NEWSLETTER FEATURES

Penny Anderson Brill – Healing Others through Musical Performance

by Karissa Shivone

Penny Brill, violist with the Pittsburgh Symphony for 40 wonderful years, is energized and ready to immerse herself into her latest musical calling as she retires next year (March 2021). She has discovered first-hand the power our music has towards healing people in the community. While she has devoted herself for the past two decades to performing for people all around Pittsburgh (and beyond) with a wide spectrum of needs, retirement will allow her time to pass on her knowledge to the next generation. Penny has a great passion to share her discoveries on repertoire, programs, educational material, and so much more.

The Bouquet Goes to: Jodi Weisfield

After joining the Pittsburgh Symphony in the early 2000s as Manager of Corporate Support, Jodi Weisfield quickly endeared herself with musicians, staff, and donors with her approachable leadership, attention to detail, and infectious passion for the music. Her talents led to her appointment as Director of Corporate Support, to helping lead a Major Campaign, being appointed VP of Donor Relations, and most recently leading as Senior VP and Chief Development Officer.

The Branson Briefings – Jim Nova

Jeremy Branson, associate principal percussionist, interviews Jim Nova, the Pittsburgh Symphony’s second trombone player and one of the most colorful musicians among us. Take a break and listen to his unique approach …

Jeff and Tania Grubbs at Home

If Music be the Food

by Lorien Hart

The Musicians’ Body & Soul partnership with 412 Food Rescue is, at its heart, a face-to-face experience. So how do we continue this vital work in the Covid-19 landscape? The third installment in our “If Music Be The Food” recital series to benefit 412 Food Rescue was scheduled to happen at Waverly Presbyterian Church on April 1. With an in-person gathering no longer possible, we moved to an online format.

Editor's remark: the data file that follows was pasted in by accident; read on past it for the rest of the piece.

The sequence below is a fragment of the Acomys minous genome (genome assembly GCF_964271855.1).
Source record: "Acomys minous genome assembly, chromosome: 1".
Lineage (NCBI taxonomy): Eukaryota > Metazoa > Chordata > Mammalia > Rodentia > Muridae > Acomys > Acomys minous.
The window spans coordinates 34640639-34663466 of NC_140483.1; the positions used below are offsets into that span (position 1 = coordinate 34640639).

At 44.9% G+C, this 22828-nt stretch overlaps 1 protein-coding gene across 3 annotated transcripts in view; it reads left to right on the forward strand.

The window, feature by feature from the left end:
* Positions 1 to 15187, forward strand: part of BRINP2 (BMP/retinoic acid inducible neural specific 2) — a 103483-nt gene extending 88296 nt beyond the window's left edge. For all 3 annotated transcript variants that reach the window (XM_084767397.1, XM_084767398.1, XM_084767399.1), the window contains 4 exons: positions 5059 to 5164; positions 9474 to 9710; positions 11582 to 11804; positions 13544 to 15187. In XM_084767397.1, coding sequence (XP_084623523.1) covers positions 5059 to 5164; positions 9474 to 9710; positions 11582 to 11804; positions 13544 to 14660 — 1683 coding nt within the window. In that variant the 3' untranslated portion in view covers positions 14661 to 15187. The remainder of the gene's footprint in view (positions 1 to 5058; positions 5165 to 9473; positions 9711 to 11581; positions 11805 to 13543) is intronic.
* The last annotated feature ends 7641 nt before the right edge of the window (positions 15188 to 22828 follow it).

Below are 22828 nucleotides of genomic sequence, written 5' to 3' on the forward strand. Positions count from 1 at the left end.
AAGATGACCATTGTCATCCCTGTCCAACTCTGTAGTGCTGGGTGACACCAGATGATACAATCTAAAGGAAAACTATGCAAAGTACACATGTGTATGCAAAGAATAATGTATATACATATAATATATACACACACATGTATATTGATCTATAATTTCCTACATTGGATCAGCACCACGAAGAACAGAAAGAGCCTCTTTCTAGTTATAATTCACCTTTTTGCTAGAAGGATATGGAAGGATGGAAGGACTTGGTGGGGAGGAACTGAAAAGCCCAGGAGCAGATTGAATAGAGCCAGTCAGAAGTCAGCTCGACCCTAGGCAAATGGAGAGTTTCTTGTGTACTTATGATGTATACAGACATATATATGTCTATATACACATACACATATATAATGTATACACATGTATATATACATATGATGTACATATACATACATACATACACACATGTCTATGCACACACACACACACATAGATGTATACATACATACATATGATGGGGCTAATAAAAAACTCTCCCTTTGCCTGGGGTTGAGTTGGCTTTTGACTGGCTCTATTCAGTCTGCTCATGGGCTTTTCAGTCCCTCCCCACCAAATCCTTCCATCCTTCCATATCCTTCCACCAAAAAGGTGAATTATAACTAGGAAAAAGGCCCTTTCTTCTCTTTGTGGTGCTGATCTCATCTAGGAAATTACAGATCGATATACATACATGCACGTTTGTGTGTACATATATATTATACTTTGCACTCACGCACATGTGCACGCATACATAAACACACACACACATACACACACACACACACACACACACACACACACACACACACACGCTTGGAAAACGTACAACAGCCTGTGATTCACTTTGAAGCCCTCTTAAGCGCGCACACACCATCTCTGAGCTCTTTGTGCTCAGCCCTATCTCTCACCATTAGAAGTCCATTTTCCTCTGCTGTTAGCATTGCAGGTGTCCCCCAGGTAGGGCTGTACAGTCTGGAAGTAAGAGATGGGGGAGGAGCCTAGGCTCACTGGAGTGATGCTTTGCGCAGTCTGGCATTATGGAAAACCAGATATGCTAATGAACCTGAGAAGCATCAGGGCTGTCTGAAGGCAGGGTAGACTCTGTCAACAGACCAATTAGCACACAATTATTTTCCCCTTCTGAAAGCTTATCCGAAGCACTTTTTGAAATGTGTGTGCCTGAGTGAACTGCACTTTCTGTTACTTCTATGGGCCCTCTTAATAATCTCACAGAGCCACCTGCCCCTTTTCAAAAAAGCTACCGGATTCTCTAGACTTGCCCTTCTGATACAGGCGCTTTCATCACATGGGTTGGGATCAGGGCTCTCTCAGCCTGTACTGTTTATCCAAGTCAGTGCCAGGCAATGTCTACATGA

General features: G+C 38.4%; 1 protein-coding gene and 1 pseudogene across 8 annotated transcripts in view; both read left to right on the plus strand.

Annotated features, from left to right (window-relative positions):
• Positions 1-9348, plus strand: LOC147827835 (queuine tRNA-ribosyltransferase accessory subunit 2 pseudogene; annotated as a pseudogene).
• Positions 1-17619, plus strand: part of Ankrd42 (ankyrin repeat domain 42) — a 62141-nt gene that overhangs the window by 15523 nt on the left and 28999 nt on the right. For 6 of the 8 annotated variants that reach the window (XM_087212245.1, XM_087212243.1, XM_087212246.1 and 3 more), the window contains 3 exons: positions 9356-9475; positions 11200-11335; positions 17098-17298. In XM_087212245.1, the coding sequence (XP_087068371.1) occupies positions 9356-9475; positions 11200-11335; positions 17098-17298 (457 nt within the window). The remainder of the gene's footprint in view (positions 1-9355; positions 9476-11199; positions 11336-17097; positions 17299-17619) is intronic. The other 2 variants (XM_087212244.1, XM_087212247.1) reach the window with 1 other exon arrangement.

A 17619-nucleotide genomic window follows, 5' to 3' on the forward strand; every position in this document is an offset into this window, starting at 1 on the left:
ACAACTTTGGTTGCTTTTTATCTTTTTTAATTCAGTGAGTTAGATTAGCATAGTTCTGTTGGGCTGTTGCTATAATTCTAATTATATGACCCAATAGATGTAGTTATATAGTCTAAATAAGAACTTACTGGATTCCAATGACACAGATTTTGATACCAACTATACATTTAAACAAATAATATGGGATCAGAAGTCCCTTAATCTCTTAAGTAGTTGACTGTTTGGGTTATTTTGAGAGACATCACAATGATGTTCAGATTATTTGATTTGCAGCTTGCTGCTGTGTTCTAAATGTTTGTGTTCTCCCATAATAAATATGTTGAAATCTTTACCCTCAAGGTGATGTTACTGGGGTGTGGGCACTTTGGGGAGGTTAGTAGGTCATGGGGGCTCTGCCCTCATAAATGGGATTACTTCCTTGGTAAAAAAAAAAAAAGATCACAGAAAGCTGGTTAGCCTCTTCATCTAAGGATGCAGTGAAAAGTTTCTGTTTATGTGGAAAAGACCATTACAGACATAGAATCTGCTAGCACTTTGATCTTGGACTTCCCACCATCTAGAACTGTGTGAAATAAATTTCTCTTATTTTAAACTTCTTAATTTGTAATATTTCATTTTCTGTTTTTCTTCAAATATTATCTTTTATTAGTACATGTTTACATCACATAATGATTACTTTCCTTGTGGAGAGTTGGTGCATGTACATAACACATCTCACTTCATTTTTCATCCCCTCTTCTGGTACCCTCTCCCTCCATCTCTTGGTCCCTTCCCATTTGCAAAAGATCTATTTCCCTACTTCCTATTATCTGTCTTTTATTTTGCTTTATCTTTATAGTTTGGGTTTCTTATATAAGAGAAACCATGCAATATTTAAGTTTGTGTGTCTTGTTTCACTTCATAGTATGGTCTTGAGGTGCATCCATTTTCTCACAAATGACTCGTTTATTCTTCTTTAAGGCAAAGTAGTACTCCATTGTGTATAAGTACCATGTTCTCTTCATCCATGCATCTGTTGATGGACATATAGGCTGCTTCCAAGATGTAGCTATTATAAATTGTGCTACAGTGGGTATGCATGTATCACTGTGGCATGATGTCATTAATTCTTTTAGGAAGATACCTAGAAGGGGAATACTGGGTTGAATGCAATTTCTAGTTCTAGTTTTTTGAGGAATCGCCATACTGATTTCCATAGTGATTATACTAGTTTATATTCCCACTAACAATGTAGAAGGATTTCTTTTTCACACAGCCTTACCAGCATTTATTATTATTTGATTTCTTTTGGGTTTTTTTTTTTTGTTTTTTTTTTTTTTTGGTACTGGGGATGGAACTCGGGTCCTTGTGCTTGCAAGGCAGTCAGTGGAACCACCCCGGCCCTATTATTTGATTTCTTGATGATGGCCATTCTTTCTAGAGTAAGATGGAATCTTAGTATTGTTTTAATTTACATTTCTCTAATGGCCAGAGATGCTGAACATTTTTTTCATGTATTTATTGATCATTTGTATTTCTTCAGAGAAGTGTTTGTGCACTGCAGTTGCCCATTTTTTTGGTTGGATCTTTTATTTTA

PSO Tubist Craig Knox in his home teaching studio

An Unusual and Challenging Situation: Teaching in Isolation

by Craig Knox

Most PSO musicians teach. Many of us are on the faculty of universities and conservatories in Pittsburgh and elsewhere, teaching the performers and music educators of tomorrow. Others teach their students in private home studios. Some of us work with the members of the area youth orchestras. I think many of us feel a sense of duty to mentor young music students and pass along what we learned from the previous generation of professional musicians. So how can we continue to be there for these young musicians during this time?

Medical Workers Part of the PSO Family

The Bouquet Goes To: Healthcare Workers

by Jack Howell

The way out is through.
– Robert Frost

Yesterday I went for a walk. As a woman walking her dog approached, I moved to my right, to the edge of the sidewalk up against a picket fence. When she drew to about ten paces away, she left the sidewalk and passed me walking down the middle of the street. The thought was clear, why take a chance? It seems like forever ago when we all sat together for concerts, when musicians greeted concertgoers in the lobby and shook hands without a second thought.

In Every Life: 2019

By Jack Howell

The PSO’s vision statement reads: “Great Music in Every Life.” The “Great Music” part is pretty well covered. If you can get to Heinz Hall and can afford a ticket (BNY Mellon Grand Classics tickets start at $20, but some concerts are less, or even free), an embarrassment of riches awaits. In the course of a given season, there will be an orchestral program to suit almost any taste, performed at the highest level. If it seems immodest to say that ourselves, a lot of other people who ought to know said it first.